Murder mysteries have so many moving pieces that have to fit together perfectly. There have to be plausible clues, compelling suspects, and a satisfying but unexpected ending. Adding in new technologies—like spaceships and time travel—along with alien species who may have unusual abilities, science fiction murder mysteries take both genres to a whole new level.
Here is our list of eight science fiction murder mysteries taking place everywhere from cyberspace to outer space.
The Paradox Hotel
We all have good and bad days. Well, January Cole’s days are just getting worse. She works as a detective at the Paradox Hotel, which caters to tourists who travel into the past. It’s bad enough that she gets an important summit dropped on her last minute, but she’s having difficulty keeping the present time, thanks to too much time travel.
When she finds a body in a hotel room, she knows something is off, because no one—not even her annoying robot companion—can see it. Accidents and other malfunctions begin to take place throughout the hotel. And for some reason, all time travel trips are getting delayed, so people are getting cranky. Cole has to figure out who the dead person is, why she’s the only one who can see them, and who is responsible for the death. All while staying in the present moment, of course.
Make Room! Make Room!
Harrison’s 1966 dystopian novel was the basis of the infamous movie Soylent Green. It is 1999, and humanity has used the planet up. The US government is broken; NYC has 35 million people, and everything is scarce, including meat and water. With space at a premium, Andy Rusch, a police detective, has to share a room with Sol, an engineer. Rusch is on the trail of a murderer of a local businessman and ends up involved with the man’s former mistress. Can Rusch bring the murderer to justice and protect the dame? Or is she involved?
The Psychology of Time Travel
The world would know three of their names. There were four women scientists who made the first time travel machine, but when one of them has a nervous breakdown, she’s thrown off the team. Her contributions are lost, and history moves on.
Ruby knows her grandmother, Barbara (or Granny Bee), was part of the team, but when Granny Bee receives a newspaper clipping about a murdered woman from the future, Ruby fears it’s her grandmother. She decides to figure out what happened in the future and how to stop it. The story is told from shifting perspectives, exploring how the possibility of meeting your old and future selves might impact your state of mind.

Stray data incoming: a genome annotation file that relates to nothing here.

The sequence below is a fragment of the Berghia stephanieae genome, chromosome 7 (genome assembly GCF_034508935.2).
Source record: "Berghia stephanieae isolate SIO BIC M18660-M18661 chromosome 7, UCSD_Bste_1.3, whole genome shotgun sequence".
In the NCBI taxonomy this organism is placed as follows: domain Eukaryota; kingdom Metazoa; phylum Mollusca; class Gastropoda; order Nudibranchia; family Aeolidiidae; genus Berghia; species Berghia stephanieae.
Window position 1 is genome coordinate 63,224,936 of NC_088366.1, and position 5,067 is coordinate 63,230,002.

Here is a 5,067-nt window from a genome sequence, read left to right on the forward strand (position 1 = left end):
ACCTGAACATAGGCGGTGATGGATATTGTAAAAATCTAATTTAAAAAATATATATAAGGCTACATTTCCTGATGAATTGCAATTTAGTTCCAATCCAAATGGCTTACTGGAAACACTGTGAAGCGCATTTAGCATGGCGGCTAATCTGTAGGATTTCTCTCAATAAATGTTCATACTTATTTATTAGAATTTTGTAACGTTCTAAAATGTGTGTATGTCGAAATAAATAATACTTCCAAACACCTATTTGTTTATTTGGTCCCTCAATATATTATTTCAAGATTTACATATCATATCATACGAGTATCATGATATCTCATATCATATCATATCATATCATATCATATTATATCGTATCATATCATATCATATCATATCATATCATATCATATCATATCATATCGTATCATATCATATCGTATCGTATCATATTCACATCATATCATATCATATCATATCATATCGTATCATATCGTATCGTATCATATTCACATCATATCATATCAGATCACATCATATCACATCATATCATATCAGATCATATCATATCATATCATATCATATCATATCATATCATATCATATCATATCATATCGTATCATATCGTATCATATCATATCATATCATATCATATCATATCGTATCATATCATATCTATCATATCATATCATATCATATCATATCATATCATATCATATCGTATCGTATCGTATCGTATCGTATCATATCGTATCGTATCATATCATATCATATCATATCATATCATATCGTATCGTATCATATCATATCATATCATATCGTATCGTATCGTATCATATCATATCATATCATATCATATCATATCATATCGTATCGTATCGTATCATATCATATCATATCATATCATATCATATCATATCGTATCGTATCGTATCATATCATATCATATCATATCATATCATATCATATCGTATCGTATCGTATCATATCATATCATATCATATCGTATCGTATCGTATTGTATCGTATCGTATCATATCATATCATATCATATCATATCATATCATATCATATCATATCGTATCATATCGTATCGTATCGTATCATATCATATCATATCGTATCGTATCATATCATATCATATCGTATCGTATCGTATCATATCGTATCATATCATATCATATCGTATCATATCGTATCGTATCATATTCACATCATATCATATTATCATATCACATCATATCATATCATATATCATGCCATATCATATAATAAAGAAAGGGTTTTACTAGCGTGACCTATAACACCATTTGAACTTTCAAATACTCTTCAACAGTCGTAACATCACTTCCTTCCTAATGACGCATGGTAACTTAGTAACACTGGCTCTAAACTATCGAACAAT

The Legacy of Lehr
Blue space cats with psychic powers? What else can you ask for? Well, the people of the space cruise hadn’t in this 1988 science fiction novel. Their ship has been forced to carry these blue cats by Imperial agents who want to bring them to the Emperor. Then people start dying. Are the cats the cause of it all? Or will investigators Mather Seton and Wallis Hamilton figure out who is responsible for these deaths?
Queen of Angels
This 1990 novel is a good one for folks interested in the psychology of killers and the philosophy of consciousness. Set in the near future with a probe off to Alpha Centauri, a famous poet named Emmanuel Goldsmith decides to murder eight of his friends, but no one knows why. The book follows the detective who is tracking him down, the therapist trying to understand why Goldsmith did it, one of his almost-victims who has to come to grips with his own life, and an evolving Artificial Intelligence that is on a probe to Alpha Centauri. It’s the first in a four-book series.
Tea from an Empty Cup
Set after a series of natural disasters, people can escape their lives into the world of Artificial Reality (AR). But you can die there, too. Dore Konstantin, a police detective, investigates a murder of a young man in an AR parlor who died the same way in real life as in AR. She decides that the only way to figure out what happened is by diving into his AR life. The story is intertwined with Yuki, who is looking for her boyfriend who has disappeared and may have been pulled into the orbit of Joy Flower, who has her own posse. Both Yuki and Konstantin will find there’s much bigger fish to fry in the world of AR. There is a second book in the series and some loosely based novellas.
Lieutenant Amanda Bostick and her team set off to a distant planet colony to find out why 16 scientists are dead, and no one bothered to report their bodies. They are going in blind with little information about the planet and the project, and very little time to answer the questions. Why are the scientists dead? Why did no one notice? What is really going on this planet?
You've Got Murder
We’ve had detectives going into space, the past and future, as well as into cyberspace. Here the detective is a computer. In the first of four books, Turing Hopper is an Artificial Intelligence Personality whose specialty is mysteries. But when her creator, Zach, doesn’t show up for a couple of days, her circuitry and training suggests that something is amiss. She strives to investigate, even though she does not have a movable physical form. Can she get to the bottom of this mystery, or will she fizzle out?